Social Studies Storyboard

Social Studies Storyboard

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  • Phase 1: The Early Fur Trade 1500-1603    
  • Let's trade!
  • Ahoy, Land!
  • Phase 2: Expansion Inland 1603-1670
  • As you can see, our food and fur are becoming more limited, let us move west!
  • Phase 3: Rival Networks 1670-1760
  • To St. Lawrence
  • I don't want to die!
  • I have a family to look after! My life can't end here!
  • Watch Out!
  • NWC
  • Europeans came to fish cod off the east coast. The British setup stations on the shore to dry their fishes, and other Europeans, including the French, came to shore to refresh their water supplies. The British often went ashore because they did not set up permanent settlements, instead, they just dried their fishes. They started to trade for skins, knives, iron goods, and what else of what they had.
  • Phase 4: The Drive West 1760-1821    
  • HBC
  • At Québec, ships unloaded trade goods from France and they loaded furs for France. Then the Smaller boats transported goods and furs between Québec and Montréal. During the war, the Haudenosaunee had won support from the Dutch and then the British used the conflict to challenge the French for domination of the fur trade. Furs and food became limited and so traders and middlemen moved west.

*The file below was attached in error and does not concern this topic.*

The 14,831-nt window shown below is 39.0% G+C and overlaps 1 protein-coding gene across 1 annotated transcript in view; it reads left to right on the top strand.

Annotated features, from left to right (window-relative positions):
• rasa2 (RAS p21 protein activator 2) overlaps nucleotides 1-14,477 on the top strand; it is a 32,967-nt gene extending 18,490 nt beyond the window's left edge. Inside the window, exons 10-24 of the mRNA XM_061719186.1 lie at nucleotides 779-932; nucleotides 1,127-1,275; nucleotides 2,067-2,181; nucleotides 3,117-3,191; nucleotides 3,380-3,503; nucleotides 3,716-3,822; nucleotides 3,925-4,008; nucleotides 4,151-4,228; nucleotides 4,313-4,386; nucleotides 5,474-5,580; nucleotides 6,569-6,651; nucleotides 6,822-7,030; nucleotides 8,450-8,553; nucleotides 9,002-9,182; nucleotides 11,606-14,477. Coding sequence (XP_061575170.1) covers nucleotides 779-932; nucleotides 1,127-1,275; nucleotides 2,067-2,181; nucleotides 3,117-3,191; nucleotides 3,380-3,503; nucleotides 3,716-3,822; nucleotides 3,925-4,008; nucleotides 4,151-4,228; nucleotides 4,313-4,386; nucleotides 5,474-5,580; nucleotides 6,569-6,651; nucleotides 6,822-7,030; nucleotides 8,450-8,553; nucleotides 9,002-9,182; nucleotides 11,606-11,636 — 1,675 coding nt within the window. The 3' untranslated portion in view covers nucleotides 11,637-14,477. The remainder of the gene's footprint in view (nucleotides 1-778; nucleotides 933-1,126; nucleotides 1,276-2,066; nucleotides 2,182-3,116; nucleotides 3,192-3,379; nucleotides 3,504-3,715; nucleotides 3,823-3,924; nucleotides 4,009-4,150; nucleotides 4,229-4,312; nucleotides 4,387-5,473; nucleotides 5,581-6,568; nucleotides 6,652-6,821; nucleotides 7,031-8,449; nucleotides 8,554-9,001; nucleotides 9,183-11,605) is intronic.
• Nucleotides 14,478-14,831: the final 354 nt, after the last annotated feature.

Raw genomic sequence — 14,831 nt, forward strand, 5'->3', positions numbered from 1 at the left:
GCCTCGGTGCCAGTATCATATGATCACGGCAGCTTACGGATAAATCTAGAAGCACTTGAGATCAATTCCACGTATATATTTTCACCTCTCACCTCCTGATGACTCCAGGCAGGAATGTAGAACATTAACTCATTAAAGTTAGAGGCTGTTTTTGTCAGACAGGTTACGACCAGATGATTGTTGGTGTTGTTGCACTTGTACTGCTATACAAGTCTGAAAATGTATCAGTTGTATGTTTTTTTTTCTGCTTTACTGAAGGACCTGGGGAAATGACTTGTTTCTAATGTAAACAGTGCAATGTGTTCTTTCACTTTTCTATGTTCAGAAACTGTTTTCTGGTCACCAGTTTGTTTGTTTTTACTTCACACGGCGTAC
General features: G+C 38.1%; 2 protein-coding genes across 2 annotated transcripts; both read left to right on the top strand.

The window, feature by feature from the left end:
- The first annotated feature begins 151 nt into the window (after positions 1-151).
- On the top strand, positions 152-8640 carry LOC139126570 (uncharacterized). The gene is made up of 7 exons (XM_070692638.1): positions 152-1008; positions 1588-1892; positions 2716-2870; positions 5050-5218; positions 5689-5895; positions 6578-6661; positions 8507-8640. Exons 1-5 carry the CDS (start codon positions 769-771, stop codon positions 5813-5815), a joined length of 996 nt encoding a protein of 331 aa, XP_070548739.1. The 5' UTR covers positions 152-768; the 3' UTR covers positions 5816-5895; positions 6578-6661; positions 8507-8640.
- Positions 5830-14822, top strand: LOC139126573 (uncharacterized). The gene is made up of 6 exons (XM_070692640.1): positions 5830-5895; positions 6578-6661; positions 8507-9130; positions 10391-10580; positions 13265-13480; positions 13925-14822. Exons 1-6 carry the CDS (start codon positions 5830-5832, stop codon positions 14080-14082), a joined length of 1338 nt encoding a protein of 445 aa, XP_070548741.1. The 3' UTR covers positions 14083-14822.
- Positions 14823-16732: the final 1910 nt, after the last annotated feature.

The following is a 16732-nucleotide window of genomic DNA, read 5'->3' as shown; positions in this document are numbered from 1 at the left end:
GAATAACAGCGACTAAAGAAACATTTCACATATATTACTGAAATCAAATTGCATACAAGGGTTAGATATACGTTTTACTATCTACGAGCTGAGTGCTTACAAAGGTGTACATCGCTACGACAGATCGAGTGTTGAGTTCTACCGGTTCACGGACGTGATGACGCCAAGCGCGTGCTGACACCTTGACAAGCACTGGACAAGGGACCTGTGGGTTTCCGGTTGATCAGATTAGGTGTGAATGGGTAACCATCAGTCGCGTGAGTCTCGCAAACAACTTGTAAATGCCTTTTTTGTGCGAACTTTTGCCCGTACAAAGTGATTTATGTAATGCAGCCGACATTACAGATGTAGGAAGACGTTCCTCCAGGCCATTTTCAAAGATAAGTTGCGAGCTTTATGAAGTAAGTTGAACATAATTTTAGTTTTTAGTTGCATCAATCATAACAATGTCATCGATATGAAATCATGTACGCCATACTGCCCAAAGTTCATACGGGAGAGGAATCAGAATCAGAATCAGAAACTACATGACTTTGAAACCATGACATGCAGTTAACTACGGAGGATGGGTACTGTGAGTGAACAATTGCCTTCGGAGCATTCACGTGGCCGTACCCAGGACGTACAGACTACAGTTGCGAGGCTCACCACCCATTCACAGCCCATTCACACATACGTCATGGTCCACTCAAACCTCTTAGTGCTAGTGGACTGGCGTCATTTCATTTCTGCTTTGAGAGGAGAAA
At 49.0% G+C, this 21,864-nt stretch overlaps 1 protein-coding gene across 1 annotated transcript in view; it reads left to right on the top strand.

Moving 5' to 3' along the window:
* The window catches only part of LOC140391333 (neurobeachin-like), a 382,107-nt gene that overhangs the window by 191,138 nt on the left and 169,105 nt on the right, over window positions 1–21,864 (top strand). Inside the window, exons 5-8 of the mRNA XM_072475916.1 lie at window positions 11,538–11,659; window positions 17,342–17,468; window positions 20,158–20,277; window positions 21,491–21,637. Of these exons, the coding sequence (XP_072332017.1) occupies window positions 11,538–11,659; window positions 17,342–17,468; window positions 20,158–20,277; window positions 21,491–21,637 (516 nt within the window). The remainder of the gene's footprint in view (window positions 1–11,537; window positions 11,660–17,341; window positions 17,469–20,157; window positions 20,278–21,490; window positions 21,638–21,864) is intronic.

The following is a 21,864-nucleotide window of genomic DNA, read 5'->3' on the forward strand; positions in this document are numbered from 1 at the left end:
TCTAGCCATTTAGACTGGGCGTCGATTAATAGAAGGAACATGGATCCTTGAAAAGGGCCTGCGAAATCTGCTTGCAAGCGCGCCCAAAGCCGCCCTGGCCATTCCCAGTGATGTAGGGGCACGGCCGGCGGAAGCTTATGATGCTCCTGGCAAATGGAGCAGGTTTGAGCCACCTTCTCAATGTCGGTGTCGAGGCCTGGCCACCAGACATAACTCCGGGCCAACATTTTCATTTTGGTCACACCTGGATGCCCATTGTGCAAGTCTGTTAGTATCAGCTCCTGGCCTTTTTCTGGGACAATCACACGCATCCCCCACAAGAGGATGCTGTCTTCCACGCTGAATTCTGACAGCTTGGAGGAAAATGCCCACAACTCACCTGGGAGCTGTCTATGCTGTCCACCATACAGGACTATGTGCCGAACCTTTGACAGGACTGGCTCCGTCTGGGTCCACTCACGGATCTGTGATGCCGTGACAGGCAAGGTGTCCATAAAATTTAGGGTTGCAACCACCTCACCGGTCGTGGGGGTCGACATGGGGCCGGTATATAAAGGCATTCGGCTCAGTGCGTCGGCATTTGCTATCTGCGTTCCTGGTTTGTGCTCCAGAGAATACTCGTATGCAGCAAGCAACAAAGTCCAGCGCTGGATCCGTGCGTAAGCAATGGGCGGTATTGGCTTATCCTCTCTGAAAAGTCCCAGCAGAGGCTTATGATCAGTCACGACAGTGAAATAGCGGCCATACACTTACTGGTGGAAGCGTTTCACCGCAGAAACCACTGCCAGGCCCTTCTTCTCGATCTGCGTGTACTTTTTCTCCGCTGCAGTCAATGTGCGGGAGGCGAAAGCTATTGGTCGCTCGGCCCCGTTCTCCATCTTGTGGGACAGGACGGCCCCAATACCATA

• Phase 5: Monopoly in the West 1821-1870     
  • !!!
  • Case closed.
  • Hudson's Bay company was created, as the middlemen working for the French and the British trading networks were the Cree and Nakoda. Voyageurs, became crucial in the French fur trade because they were hired to make canoe trips from St. Lawrence, to forts. The voyageurs sell their goods, then they return to Michilimackinac, and go down to Montréal in a convoy. They risk their lives while the Haudenosaunee, who are at war with France and might attack the convoys along the trip.
  • The End!
  • THE END!
  • Montréal and Hudson Bay trade and came under the British mercantile system. The French had focused on resources (furs) but the British wanted the land. The NWC took control of all the French Trade networks. This commenced the competition between the NWC and the HBC. The NWC was owned by British Merchants, but it depended on Canadien and Métis workers.
  • VS
  • The HBC lost a court case against Métis traders supplying pemmican and furs to Americans. Britain began to think that Americans might use these economic associations to take control of Rupert’s Land. The buffalo started to disappear, beaver became scarce and so European demand for furs began to drop.
  • In the end, The NWC (British) and the HBC (France) were no longer competing companies. The British treated the First nations as obstacles and they only wanted to land, and the French saw them as partners to convert them to Catholic.
  • THE END!
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